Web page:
Minnesota judge rules drug search unconstitutional

A Minnesota judge ruled on Oct. 8 that police did not have sufficient probable cause to search a camper in March. The ruling led to the release of two Montana men who were taken into custody when police discovered more than 900 pounds of marijuana in the camper. The men were facing up to 30 years in prison on drug possession charges.

The Minnesota State Patrol trooper who made the traffic stop on Interstate 94 said that he pulled the camper over because it was being driven erratically and had a cracked windshield. He also claimed that seeing campers at that time of the year was rare. However, footage recorded by his cruiser’s dashboard camera revealed that the camper was being driven safely, and several other campers were on the road at the time.

The judge determined that the cracked windshield gave the trooper a valid reason to pull the camper over, but he ruled that it did not provide him with probable cause to search the vehicle. The judge then declared the search unconstitutional and the seized drugs inadmissible. The marijuana was found after a K9 unit alerted to the presence of drugs. In addition to the marijuana, police said they found more than 100 glass jars containing THC wax, 406 packages of THC concentrate and approximately $15,000 in U.S. currency. Prosecutors declined to comment when asked if they plan to appeal the ruling.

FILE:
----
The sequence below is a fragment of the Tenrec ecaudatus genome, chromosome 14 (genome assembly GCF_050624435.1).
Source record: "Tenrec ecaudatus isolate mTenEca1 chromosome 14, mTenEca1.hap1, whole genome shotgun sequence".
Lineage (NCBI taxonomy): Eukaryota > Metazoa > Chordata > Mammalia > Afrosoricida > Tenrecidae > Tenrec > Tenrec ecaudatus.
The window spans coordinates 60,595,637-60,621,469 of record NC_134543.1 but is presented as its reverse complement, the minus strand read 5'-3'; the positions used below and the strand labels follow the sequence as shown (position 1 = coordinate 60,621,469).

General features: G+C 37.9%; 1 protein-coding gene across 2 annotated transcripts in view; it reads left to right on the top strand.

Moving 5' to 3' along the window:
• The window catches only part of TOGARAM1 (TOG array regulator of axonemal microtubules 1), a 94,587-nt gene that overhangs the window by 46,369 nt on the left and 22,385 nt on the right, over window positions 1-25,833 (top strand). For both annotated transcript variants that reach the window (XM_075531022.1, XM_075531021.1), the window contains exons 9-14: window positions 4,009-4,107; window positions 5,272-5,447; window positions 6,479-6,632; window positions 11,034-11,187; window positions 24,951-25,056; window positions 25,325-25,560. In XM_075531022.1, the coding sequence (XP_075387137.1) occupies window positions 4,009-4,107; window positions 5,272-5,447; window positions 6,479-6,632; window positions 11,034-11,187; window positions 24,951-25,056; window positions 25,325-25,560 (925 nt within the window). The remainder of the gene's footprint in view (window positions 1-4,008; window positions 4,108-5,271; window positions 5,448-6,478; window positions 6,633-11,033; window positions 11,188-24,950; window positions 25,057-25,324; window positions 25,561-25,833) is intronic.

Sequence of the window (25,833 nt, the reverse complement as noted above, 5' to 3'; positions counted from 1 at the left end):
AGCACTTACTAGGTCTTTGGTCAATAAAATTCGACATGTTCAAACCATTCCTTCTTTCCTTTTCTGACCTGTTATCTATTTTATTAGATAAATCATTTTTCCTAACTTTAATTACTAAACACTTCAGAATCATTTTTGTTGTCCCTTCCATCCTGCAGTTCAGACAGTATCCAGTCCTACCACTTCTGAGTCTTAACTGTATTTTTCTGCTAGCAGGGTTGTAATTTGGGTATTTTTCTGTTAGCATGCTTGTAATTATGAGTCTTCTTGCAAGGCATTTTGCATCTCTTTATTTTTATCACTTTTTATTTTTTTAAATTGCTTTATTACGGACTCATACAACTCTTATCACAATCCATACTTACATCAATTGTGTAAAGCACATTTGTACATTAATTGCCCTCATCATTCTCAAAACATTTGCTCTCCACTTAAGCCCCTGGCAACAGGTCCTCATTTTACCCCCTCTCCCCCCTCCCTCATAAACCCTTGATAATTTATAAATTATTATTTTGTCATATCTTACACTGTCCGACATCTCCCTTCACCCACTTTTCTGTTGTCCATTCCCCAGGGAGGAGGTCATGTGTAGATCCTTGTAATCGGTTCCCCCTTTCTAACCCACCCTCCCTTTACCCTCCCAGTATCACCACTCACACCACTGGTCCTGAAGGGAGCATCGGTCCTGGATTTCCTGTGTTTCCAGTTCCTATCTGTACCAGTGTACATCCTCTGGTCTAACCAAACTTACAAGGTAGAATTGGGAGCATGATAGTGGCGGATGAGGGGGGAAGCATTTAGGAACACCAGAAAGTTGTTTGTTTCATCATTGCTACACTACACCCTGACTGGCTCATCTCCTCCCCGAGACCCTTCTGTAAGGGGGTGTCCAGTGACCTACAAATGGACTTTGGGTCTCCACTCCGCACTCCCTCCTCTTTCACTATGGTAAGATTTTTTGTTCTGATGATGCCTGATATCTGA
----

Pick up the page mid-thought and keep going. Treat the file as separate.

This case shows how seriously judges take protections against unreasonable search and seizure guaranteed by the Fourth Amendment. Experienced criminal defense attorneys may point to rulings like this one when advising their clients to never consent to a warrantless search no matter how dire their situations may seem. Attorneys may also urge individuals facing drug charges to make no statements to law enforcement without first speaking to a lawyer.